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Charter Schools are Cheating Your Kids: Report Reveals Massive Fraud, Mismanagement, Abuse

Millions are being sucked from public schools and into corporate pockets.

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But the character of the movement has changed dramatically since then. As charter school growth has skyrocketed (doubling three times since 2000), “the risks are high and growing, while the benefits are less clear,” the report continued, adding:

This is not an uncommon occurrence in our nation’s history. In the past—in some cases, our very recent past—industries such as banking and lending have outgrown their respective regulatory safety nets. Without sufficient regulations to ensure true public accountability, incompetent and/or unethical individuals and firms can (and have) inflict great harm on communities.

The report found that “charter operator fraud and mismanagement is endemic to the vast majority of states that have passed a charter school law.” It organized the abuse into six basic categories, each of which is treated in its own section:

• Charter operators using public funds illegally for personal gain;
• School revenue used to illegally support other charter operator businesses;
• Mismanagement that puts children in actual or potential danger;
• Charters illegally requesting public dollars for services not provided;
• Charter operators illegally inflating enrollment to boost revenues; and,
• Charter operators mismanaging public funds and schools.

Perhaps most disturbingly, under the first category, crooked charter school officials displayed a wide range of lavish, compulsive or tawdry tastes. Examples include:

• Joel Pourier, former CEO of Oh Day Aki Heart Charter School in Minnesota, who embezzled $1.38 million from 2003 to 2008. He used the money on houses, cars, and trips to strip clubs. Meanwhile, according to an article in the Star Tribune, the school “lacked funds for field trips, supplies, computers and textbooks.”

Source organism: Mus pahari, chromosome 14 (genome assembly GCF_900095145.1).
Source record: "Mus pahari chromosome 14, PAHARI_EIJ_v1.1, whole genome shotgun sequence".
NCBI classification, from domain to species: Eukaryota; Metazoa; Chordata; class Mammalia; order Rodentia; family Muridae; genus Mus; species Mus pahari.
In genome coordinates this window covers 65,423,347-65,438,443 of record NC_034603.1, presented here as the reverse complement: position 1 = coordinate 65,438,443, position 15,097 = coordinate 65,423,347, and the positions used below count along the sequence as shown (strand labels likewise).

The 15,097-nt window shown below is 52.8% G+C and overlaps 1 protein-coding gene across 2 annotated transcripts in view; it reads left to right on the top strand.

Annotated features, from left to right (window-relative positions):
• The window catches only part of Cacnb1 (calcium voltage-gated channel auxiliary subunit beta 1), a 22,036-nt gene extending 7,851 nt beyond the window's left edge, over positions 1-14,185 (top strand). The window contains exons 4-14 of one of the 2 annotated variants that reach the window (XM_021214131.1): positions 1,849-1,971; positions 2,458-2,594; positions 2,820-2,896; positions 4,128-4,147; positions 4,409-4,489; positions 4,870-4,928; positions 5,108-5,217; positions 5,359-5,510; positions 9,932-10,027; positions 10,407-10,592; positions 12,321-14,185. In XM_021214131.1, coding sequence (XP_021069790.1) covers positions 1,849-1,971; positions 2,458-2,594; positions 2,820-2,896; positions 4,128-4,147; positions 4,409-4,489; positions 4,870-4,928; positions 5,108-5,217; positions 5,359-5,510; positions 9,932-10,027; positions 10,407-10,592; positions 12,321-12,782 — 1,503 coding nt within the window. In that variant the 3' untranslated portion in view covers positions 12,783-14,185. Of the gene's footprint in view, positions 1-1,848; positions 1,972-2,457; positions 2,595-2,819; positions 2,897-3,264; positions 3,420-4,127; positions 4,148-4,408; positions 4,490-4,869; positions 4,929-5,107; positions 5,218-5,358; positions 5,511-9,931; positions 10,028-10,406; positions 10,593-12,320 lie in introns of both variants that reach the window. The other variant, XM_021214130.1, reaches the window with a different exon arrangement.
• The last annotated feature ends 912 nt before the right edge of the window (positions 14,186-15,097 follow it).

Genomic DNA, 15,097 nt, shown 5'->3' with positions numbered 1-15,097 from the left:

• Nicholas Trombetta, founder of the Pennsylvania Cyber Charter School  is accused of diverting funds from it for his private purchases. He allegedly bought houses, a Florida Condominium and a $300,000 plane, hid income from the IRS, formed businesses that billed even though they had done no work, and took $550,000 in kickbacks for a laptop computer contract.

• A regular financial audit in 2009 of the Langston Hughes Academy in New Orleans uncovered theft of $660,000 by Kelly Thompson, the school’s business manager. Thompson admitted that from shortly after she assumed the position until she was fired 15 months later, she diverted funds to herself in order to support her gambling in local casinos.

Others spent their stolen money on everything from a pair of jet skis for $18,000 to combined receipts of $228 for cigarettes and beer, to over $30,000 on personal items from Lord & Taylor, Saks Fifth Avenue, Louis Vuitton, Coach and Tommy Hilfiger. But the real damage came from the theft of resources for children’s future.

“Our school system exists to serve students and enrich communities,” said Sabrina Stevens, executive director of Integrity in Education. “School funding is too scarce as it is; we can hardly afford to waste the resources we do have on people who would prioritize exotic vacations over school supplies or food for children. We also can’t continue to rely on the media or isolated whistle-blowers to identify these problems. We need to have rules in place that can systematically weed out incompetent or unscrupulous charter operators before they pose a risk to students and taxpayers.”

Stevens was not just expressing a nebulous hope. The report also offered a set of proposals on how to go about reigning in the abuses. Initial suggestions on how to respond to each kind of abuse are presented in each of the six areas mentioned above, but there is also a comprehensive framework integrating them into a coherent whole.

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